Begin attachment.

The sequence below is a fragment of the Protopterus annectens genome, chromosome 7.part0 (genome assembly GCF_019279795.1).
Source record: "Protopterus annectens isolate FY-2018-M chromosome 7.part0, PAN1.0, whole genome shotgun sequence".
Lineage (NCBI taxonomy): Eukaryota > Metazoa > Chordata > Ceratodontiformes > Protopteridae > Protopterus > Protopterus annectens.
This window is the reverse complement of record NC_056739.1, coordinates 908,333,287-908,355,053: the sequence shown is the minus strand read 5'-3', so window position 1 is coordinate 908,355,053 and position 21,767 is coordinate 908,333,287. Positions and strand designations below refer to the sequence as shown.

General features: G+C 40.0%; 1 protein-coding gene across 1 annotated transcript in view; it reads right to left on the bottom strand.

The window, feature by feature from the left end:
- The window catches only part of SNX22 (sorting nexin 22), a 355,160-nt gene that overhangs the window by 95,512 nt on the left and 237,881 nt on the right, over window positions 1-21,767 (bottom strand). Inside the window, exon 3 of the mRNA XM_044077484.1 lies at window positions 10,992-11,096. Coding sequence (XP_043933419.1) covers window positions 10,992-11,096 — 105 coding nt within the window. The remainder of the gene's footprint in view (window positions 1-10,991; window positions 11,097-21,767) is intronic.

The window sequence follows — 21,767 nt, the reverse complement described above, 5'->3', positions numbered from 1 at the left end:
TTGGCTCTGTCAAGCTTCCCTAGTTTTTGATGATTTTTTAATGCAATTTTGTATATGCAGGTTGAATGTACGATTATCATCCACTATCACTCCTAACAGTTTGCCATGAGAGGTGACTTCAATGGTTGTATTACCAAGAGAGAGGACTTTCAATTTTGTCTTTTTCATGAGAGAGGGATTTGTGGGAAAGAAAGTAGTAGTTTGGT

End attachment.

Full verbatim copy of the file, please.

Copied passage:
The sequence below is a fragment of the Protopterus annectens genome, chromosome 7.part0 (genome assembly GCF_019279795.1).
Source record: "Protopterus annectens isolate FY-2018-M chromosome 7.part0, PAN1.0, whole genome shotgun sequence".
Lineage (NCBI taxonomy): Eukaryota > Metazoa > Chordata > Ceratodontiformes > Protopteridae > Protopterus > Protopterus annectens.
This window is the reverse complement of record NC_056739.1, coordinates 908,333,287-908,355,053: the sequence shown is the minus strand read 5'-3', so window position 1 is coordinate 908,355,053 and position 21,767 is coordinate 908,333,287. Positions and strand designations below refer to the sequence as shown.

General features: G+C 40.0%; 1 protein-coding gene across 1 annotated transcript in view; it reads right to left on the bottom strand.

The window, feature by feature from the left end:
- The window catches only part of SNX22 (sorting nexin 22), a 355,160-nt gene that overhangs the window by 95,512 nt on the left and 237,881 nt on the right, over window positions 1-21,767 (bottom strand). Inside the window, exon 3 of the mRNA XM_044077484.1 lies at window positions 10,992-11,096. Coding sequence (XP_043933419.1) covers window positions 10,992-11,096 — 105 coding nt within the window. The remainder of the gene's footprint in view (window positions 1-10,991; window positions 11,097-21,767) is intronic.

The window sequence follows — 21,767 nt, the reverse complement described above, 5'->3', positions numbered from 1 at the left end:
TTGGCTCTGTCAAGCTTCCCTAGTTTTTGATGATTTTTTAATGCAATTTTGTATATGCAGGTTGAATGTACGATTATCATCCACTATCACTCCTAACAGTTTGCCATGAGAGGTGACTTCAATGGTTGTATTACCAAGAGAGAGGACTTTCAATTTTGTCTTTTTCATGAGAGAGGGATTTGTGGGAAAGAAAGTAGTAGTTTGGT